The blood loss induced a significant decrease in arterial pressure in all groups, initially (M4) due to the decrease in SVR and later, also due to the decrease in CI (M5). The CI was initially preserved in all groups, as the HR compensated for the blood loss. Thereafter, CI markedly decreased with the increase in the MAC with all three anesthetics. Hypovolemia decreased the left ventricular preload in all groups and this resulted in an increase in PPV and SVV that was not further increased by increasing the anesthesia depth. This finding suggests that myocardial function was preserved, with the ventricles operating on the ascending portion of the Frank-Starling curve, indicating an increase in cardiac responsiveness under hypovolemia (25,26).

The higher MAC values for desflurane, sevoflurane and isoflurane obtained in this study compared to those reported in the literature (22,23) may be attributed to several factors, including differences in age, body temperature, employment of pre-anesthetic and induction agents and, most importantly, the type and site of the noxious stimulus (21,22). In a previous study that employed animals of the same origin, breed and age, the sevoflurane MAC was also higher than those reported in the literature and was similar to that obtained in this study (27). Moreover, in pilot studies using 18% end-tidal desflurane, we observed MAP values below 40 mmHg and death immediately after a 30% blood volume hemorrhage. Lower end-tidal concentrations were not employed due to ethical concerns associated with the use of neuromuscular blockers during a light plane of anesthesia.

This experimental study had some limitations, including the absence of a fluid challenge. The goal of this study was to evaluate whether a decrease in preload caused by blood withdrawal would be reflected by changes in PPV and SVV, not to demonstrate the efficacy of these dynamic parameters. Additionally, volume changes after a fluid challenge performed at 1 MAC would affect the values measured at the next time-point, even if a small fluid volume was employed. Another limitation of this study was the use of 1 and 1.25 MAC. It is possible that higher end-tidal volumes (e.g., 1.5 MAC) could have amplified the hemodynamic alterations observed, but the high desflurane end-tidal volumes (14.1±1.6%) at 1 MAC made it impossible to achieve 1.5 MAC (≅21%), as the maximal concentration provided by the vaporizer was 18%.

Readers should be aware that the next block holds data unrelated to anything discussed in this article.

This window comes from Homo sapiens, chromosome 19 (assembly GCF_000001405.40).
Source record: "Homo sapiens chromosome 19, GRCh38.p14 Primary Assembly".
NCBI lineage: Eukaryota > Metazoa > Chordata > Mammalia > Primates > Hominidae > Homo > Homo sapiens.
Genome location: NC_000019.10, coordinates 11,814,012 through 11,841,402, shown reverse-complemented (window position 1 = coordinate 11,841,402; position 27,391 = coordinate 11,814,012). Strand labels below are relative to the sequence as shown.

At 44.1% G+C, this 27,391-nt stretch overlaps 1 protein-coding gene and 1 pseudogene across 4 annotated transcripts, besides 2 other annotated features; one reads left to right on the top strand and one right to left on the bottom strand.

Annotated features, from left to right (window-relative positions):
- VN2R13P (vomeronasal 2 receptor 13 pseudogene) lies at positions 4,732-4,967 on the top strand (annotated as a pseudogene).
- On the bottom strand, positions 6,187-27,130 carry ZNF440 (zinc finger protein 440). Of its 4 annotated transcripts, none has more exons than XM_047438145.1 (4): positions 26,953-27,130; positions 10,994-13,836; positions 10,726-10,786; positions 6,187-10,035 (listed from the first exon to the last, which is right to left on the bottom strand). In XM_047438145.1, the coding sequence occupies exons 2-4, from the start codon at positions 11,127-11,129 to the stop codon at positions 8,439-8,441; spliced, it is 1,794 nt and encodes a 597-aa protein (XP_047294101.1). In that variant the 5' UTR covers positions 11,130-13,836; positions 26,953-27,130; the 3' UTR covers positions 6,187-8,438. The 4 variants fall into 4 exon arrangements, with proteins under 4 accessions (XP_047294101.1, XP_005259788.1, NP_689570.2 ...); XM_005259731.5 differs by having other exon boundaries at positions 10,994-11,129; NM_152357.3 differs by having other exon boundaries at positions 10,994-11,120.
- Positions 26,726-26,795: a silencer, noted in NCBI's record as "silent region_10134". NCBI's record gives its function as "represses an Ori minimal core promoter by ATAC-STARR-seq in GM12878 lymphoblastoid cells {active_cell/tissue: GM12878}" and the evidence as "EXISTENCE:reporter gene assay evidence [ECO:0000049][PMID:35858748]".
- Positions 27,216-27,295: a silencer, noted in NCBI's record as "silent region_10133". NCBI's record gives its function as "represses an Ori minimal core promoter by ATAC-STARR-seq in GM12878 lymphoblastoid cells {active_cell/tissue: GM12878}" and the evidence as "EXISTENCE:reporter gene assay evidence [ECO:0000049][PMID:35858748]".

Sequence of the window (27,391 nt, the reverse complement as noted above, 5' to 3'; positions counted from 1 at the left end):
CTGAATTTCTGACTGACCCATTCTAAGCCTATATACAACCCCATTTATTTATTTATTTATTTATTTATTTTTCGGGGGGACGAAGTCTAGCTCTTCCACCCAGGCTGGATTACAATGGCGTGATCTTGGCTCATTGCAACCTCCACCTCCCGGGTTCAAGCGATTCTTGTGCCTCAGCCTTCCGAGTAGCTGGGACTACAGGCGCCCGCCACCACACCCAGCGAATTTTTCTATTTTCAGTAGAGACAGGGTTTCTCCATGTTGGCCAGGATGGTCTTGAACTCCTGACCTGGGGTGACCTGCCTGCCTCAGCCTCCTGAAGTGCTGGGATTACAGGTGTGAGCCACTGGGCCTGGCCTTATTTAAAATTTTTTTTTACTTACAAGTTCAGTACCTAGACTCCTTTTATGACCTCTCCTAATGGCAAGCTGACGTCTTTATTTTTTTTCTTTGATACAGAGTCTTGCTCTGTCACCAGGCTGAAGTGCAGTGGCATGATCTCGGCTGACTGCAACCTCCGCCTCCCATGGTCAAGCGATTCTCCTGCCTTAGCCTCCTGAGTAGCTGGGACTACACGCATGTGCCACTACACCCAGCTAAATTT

In conclusion, desflurane, sevoflurane and isoflurane do not cause significant changes in the functional preload parameters of PPV or SVV when the MAC is increased from 1 to 1.25 in normovolemic and hypovolemic pigs.


This work was supported by grants from FAPESP (2008-57247-0 and 2008-57248-6), CAPES/PROAP and FMUSP/LIM.


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Received: September 14, 2015; Revised: September 21, 2015; Accepted: September 21, 2015

Otsuki DA designed and conducted the study, collected and analyzed the data and prepared the manuscript. Hamaji MW helped conducting the study. Rosa KT performed the echocardiographic studies. Ida KK helped with the data analysis and manuscript preparation. Fantoni DT designed the study and helped analyze the data. Auler Jr JO helped design the study and prepare the manuscript. All authors read and approved the final manuscript.

Corresponding author: E-mail:

No potential conflict of interest was reported.